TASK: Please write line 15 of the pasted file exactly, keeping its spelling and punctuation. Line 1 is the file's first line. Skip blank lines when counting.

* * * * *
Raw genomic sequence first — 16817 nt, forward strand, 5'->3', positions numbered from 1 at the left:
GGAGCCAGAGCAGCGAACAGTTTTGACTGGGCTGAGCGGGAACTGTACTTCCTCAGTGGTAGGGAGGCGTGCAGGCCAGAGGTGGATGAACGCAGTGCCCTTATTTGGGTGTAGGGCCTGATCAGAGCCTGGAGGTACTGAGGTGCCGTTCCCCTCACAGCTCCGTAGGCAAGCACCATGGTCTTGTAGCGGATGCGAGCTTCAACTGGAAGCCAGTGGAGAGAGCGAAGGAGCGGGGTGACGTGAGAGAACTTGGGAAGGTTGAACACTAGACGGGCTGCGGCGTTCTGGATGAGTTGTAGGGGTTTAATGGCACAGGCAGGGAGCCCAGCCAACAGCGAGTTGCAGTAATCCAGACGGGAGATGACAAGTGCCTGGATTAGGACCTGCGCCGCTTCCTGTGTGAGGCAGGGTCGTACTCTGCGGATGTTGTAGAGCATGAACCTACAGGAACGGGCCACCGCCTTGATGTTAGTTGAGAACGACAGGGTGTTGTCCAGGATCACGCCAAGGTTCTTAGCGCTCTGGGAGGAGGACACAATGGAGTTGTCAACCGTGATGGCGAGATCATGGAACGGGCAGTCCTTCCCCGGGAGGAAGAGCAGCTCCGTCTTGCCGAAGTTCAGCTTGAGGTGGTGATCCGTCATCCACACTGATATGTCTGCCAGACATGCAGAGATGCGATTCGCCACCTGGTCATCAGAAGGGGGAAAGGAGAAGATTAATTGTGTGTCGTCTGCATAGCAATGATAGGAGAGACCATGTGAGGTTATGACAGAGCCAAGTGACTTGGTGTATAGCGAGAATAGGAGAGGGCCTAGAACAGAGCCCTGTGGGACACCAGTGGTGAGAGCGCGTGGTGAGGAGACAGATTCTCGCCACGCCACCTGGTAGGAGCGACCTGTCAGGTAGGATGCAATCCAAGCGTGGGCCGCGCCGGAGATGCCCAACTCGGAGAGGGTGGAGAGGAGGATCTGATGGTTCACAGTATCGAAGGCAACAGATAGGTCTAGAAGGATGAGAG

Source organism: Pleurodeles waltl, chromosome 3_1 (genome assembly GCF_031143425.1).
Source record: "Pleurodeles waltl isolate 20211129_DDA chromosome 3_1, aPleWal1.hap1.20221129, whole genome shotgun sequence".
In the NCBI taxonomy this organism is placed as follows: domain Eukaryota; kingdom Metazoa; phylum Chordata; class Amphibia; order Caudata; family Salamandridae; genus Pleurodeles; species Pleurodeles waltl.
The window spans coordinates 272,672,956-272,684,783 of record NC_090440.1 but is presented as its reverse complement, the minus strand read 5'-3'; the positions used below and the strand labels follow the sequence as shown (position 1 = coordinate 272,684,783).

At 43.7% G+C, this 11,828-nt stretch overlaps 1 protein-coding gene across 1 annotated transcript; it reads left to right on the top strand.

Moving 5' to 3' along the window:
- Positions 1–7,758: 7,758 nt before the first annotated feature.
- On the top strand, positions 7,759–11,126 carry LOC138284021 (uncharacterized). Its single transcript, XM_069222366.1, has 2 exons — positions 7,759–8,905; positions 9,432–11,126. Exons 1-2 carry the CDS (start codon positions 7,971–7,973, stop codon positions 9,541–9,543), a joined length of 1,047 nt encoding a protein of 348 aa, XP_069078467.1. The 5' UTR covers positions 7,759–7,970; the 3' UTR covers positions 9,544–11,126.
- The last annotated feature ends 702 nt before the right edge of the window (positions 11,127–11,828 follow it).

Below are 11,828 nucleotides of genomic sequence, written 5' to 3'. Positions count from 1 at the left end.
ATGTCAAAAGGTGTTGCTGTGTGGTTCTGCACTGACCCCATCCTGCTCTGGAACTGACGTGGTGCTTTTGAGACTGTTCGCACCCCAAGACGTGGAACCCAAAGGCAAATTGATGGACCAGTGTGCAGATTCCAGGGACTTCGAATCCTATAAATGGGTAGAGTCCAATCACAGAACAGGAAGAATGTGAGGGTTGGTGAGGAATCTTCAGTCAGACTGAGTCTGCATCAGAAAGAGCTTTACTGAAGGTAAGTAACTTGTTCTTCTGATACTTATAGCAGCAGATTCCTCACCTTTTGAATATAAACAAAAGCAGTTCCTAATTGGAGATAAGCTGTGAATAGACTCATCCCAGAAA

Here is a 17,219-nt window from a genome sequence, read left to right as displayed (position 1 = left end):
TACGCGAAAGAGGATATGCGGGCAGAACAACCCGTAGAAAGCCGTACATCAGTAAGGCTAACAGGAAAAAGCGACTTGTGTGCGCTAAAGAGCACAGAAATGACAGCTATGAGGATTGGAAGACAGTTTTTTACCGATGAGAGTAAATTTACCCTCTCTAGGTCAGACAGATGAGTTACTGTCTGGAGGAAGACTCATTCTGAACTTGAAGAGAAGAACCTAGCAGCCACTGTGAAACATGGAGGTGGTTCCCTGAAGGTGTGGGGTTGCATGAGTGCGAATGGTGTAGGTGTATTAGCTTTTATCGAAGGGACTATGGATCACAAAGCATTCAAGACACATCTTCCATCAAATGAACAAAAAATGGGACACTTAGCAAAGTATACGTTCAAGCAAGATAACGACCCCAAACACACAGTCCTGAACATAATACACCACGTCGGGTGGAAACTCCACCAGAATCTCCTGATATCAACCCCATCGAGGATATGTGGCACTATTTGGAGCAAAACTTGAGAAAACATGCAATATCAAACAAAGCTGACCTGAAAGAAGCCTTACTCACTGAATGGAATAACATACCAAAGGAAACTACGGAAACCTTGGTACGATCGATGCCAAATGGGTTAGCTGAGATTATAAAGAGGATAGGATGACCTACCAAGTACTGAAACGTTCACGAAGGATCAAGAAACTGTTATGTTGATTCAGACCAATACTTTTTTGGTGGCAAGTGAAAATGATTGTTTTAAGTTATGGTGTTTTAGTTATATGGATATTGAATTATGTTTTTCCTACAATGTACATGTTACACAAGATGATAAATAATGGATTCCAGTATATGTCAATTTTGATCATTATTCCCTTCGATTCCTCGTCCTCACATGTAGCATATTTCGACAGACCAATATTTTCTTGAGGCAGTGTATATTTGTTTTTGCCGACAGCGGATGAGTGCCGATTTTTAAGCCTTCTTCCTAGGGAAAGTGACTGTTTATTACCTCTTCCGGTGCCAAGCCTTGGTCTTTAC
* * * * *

TACGCGAAAGAGGATATGCGGGCAGAACAACCCGTAGAAAGCCGTACATCAGTAAGGCTAACAGGAAAAAGCGACTTGTGTGCGCTAAAGAGCACAGAAATGACAGCTATGAGGATTGGAAGACAGTTTTTTACCGATGAGAGTAAATTTACCCTCTCTAGGTCAGACAGATGAGTTACTGTCTGGAGGAAGACTCATTCTGAACTTGAAGAGAAGAACCTAGCAGCCACTGTGAAACATGGAGGTGGTTCCCTGAAGGTGTGGGGTTGCATGAGTGCGAATGGTGTAGGTGTATTAGCTTTTATCGAAGGGACTATGGATCACAAAGCATTCAAGACACATCTTCCATCAAATGAACAAAAAATGGGACACTTAGCAAAGTATACGTTCAAGCAAGATAACGACCCCAAACACACAGTCCTGAACATAATACACCACGTCGGGTGGAAACTCCACCAGAATCTCCTGATATCAACCCCATCGAGGATATGTGGCACTATTTGGAGCAAAACTTGAGAAAACATGCAATATCAAACAAAGCTGACCTGAAAGAAGCCTTACTCACTGAATGGAATAACATACCAAAGGAAACTACGGAAACCTTGGTACGATCGATGCCAAATGGGTTAGCTGAGATTATAAAGAGGATAGGATGACCTACCAAGTACTGAAACGTTCACGAAGGATCAAGAAACTGTTATGTTGATTCAGACCAATACTTTTTTGGTGGCAAGTGAAAATGATTGTTTTAAGTTATGGTGTTTTAGTTATATGGATATTGAATTATGTTTTTCCTACAATGTACATGTTACACAAGATGATAAATAATGGATTCCAGTATATGTCAATTTTGATCATTATTCCCTTCGATTCCTCGTCCTCACATGTAGCATATTTCGACAGACCAATATTTTCTTGAGGCAGTGTATATTTGTTTTTGCCGACAGCGGATGAGTGCCGATTTTTAAGCCTTCTTCCTAGGGAAAGTGACTGTTTATTACCTCTTCCGGTGCCAAGCCTTGGTCTTTAC